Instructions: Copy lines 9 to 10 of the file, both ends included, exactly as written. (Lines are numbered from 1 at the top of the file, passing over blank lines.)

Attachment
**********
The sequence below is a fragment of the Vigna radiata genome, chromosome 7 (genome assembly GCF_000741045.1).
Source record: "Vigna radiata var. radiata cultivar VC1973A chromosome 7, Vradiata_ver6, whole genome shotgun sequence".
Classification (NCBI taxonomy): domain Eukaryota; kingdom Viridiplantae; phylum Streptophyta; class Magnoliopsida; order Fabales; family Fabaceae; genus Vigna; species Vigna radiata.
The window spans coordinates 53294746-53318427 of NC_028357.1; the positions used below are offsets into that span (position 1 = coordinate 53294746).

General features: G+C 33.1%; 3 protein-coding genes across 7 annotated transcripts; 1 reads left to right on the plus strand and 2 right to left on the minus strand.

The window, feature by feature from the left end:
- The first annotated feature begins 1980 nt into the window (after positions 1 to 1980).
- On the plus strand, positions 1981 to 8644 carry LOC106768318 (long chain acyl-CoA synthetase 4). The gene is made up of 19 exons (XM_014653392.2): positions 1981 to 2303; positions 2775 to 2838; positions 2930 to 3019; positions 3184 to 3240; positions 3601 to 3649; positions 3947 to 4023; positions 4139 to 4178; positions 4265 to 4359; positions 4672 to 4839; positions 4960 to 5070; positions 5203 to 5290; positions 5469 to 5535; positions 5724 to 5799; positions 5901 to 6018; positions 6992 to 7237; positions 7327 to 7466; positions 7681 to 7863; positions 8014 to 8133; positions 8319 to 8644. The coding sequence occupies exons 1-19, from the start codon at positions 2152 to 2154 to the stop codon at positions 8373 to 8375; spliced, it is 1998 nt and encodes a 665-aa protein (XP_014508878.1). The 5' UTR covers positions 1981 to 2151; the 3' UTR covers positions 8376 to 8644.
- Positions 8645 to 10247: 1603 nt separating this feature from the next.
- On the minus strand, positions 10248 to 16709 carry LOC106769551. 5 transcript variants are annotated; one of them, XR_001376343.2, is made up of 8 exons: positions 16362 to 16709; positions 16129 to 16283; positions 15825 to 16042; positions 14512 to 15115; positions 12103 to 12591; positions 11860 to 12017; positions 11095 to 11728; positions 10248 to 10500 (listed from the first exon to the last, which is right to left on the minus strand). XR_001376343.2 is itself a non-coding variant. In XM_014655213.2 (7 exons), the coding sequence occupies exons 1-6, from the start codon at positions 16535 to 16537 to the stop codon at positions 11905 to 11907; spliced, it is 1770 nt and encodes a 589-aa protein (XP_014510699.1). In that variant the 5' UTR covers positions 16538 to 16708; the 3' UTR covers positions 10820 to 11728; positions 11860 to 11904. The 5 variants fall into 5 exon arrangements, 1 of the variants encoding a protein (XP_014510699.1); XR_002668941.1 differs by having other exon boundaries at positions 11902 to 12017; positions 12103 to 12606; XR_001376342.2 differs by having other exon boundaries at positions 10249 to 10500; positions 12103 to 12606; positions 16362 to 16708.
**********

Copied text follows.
- Positions 8645 to 10247: 1603 nt separating this feature from the next.
- On the minus strand, positions 10248 to 16709 carry LOC106769551. 5 transcript variants are annotated; one of them, XR_001376343.2, is made up of 8 exons: positions 16362 to 16709; positions 16129 to 16283; positions 15825 to 16042; positions 14512 to 15115; positions 12103 to 12591; positions 11860 to 12017; positions 11095 to 11728; positions 10248 to 10500 (listed from the first exon to the last, which is right to left on the minus strand). XR_001376343.2 is itself a non-coding variant. In XM_014655213.2 (7 exons), the coding sequence occupies exons 1-6, from the start codon at positions 16535 to 16537 to the stop codon at positions 11905 to 11907; spliced, it is 1770 nt and encodes a 589-aa protein (XP_014510699.1). In that variant the 5' UTR covers positions 16538 to 16708; the 3' UTR covers positions 10820 to 11728; positions 11860 to 11904. The 5 variants fall into 5 exon arrangements, 1 of the variants encoding a protein (XP_014510699.1); XR_002668941.1 differs by having other exon boundaries at positions 11902 to 12017; positions 12103 to 12606; XR_001376342.2 differs by having other exon boundaries at positions 10249 to 10500; positions 12103 to 12606; positions 16362 to 16708.